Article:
Skip to main content

Thoracic gas compression during forced expiration is greater in men than women

Cite this dataset

Gideon, Elizabeth et al. (2020). Thoracic gas compression during forced expiration is greater in men than women [Dataset]. Dryad.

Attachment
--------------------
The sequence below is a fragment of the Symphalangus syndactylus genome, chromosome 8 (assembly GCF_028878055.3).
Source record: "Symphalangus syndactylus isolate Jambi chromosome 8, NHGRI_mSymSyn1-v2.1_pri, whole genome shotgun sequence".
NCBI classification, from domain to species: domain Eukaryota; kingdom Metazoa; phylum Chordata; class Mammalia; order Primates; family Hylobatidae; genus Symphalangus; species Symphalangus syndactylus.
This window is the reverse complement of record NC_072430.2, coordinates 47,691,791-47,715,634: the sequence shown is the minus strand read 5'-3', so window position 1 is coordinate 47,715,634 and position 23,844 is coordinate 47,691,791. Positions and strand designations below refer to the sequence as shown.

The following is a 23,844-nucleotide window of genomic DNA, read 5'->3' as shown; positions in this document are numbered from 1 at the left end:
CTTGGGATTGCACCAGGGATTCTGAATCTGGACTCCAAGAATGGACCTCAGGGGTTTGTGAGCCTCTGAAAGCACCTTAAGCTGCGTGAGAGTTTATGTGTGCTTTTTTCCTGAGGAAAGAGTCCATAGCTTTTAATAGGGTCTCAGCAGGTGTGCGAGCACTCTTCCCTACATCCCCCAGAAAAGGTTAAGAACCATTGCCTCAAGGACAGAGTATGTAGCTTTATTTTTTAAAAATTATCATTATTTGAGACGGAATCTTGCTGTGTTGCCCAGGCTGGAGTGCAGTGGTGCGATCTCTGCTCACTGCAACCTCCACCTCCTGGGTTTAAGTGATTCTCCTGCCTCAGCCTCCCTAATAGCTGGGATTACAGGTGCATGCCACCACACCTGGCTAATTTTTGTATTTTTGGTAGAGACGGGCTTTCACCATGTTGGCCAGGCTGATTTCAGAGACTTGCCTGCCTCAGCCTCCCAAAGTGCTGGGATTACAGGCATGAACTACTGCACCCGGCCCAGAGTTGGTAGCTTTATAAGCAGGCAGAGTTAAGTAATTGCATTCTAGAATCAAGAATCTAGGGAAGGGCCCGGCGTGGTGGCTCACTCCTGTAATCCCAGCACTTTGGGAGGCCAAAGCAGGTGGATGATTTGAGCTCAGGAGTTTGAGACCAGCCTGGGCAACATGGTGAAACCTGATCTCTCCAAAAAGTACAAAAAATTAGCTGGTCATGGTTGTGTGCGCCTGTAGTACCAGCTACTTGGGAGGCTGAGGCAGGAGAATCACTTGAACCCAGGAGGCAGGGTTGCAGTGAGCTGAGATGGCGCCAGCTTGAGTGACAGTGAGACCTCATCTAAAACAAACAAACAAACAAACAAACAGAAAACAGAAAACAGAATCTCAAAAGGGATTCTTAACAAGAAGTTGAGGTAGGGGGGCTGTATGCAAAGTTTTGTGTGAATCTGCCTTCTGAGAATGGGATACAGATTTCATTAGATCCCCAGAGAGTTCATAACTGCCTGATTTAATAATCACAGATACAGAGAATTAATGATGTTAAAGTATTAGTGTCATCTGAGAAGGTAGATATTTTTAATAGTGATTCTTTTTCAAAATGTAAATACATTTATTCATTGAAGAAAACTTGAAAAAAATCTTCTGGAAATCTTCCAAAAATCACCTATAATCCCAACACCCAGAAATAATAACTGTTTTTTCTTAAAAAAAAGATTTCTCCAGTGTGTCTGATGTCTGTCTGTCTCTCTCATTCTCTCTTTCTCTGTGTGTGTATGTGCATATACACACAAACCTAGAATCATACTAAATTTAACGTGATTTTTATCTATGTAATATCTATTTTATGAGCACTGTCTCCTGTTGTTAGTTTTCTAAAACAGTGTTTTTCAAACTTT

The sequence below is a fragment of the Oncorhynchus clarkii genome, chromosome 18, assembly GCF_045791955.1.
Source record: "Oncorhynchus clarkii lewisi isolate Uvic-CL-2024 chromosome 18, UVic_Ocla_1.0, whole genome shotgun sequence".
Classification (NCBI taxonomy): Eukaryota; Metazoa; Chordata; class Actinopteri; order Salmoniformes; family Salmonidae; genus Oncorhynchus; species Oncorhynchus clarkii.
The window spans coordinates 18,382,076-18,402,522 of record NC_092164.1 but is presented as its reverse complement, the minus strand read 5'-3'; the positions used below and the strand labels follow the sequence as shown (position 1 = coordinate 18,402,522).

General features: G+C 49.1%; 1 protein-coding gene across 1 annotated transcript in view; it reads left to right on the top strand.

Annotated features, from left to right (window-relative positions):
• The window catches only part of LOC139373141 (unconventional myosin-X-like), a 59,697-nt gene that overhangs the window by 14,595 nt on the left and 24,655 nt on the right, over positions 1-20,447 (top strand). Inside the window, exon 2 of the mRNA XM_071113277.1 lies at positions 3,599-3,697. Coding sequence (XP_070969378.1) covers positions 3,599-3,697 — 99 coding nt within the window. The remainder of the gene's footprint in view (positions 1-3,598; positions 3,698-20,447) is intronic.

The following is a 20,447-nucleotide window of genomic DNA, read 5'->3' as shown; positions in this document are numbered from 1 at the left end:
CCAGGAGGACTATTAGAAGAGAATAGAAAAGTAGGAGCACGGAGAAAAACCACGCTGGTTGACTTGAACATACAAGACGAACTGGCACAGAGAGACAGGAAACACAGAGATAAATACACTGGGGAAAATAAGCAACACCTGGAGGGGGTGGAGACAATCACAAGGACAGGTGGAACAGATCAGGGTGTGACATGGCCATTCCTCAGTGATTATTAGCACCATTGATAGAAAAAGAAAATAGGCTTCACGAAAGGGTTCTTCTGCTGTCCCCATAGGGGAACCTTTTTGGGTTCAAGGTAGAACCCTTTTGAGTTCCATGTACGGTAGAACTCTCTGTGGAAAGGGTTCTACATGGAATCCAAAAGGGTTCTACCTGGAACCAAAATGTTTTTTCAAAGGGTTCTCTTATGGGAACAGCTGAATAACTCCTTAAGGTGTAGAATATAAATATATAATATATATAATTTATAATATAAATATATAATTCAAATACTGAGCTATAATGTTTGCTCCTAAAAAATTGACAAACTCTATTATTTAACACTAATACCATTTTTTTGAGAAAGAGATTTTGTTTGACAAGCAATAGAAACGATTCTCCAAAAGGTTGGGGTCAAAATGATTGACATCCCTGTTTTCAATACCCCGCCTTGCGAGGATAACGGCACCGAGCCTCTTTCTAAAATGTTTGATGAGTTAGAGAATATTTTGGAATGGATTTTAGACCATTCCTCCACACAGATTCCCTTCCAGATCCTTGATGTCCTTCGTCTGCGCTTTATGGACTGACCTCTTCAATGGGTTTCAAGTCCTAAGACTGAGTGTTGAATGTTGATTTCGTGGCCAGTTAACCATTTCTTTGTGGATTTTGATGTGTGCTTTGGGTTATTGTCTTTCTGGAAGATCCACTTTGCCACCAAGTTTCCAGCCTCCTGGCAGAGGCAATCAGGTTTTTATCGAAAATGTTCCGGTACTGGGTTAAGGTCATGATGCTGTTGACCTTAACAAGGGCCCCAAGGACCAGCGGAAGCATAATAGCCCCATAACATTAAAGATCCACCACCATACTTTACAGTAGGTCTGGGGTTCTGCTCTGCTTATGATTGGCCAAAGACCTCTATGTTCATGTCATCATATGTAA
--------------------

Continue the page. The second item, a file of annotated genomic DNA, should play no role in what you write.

Intrapleural pressure during a forced vital capacity (VC) manoeuvre is often in excess of that required to generate maximal expiratory airflow. This excess pressure compresses alveolar gas (i.e., thoracic gas compression; TGC), resulting in underestimated forced expiratory flows (FEFs) at a given lung volume. It is unknown if TGC is influenced by sex; however, because men have larger lungs and stronger respiratory muscles, we hypothesized that men would have greater TGC. We examined TGC across the “effort-dependent” region of VC in healthy young men (n=11) and women (n=12). Subjects performed VC manoeuvres at varying efforts while airflow, volume, and oesophageal pressure (POES) were measured. Quasi-static expiratory deflation curves were used to obtain lung recoil (PLUNG) and alveolar pressures (i.e., PALV=POES–PLUNG). The raw maximal expiratory flow-volume (MEFVraw) curve was obtained from the “maximum effort” VC manoeuvre. The TGC-corrected curve was obtained by constructing a “maximal perimeter” curve from all VC efforts (MEFVcorr). TGC was examined via differences between curves in FEFs (∆FEF), area under the expiratory curves (∆AEX), and estimated compressed gas volume (∆VGC) across the VC range. Men displayed greater total ∆AEX (5.4±2.0 vs. 2.0±1.5 L2∙s-1p<0.001). ∆FEF was greater in men at 25% of exhaled volume only (p<0.05), whereas ∆VGC was systematically greater in men across the entire VC (main effect; p<0.05). PALV was also greater in men throughout forced expiration (p<0.01). Taken together, these findings demonstrate that men display more TGC, occurring early in forced expiration, likely due to greater expiratory pressures throughout the forced VC manoeuvre.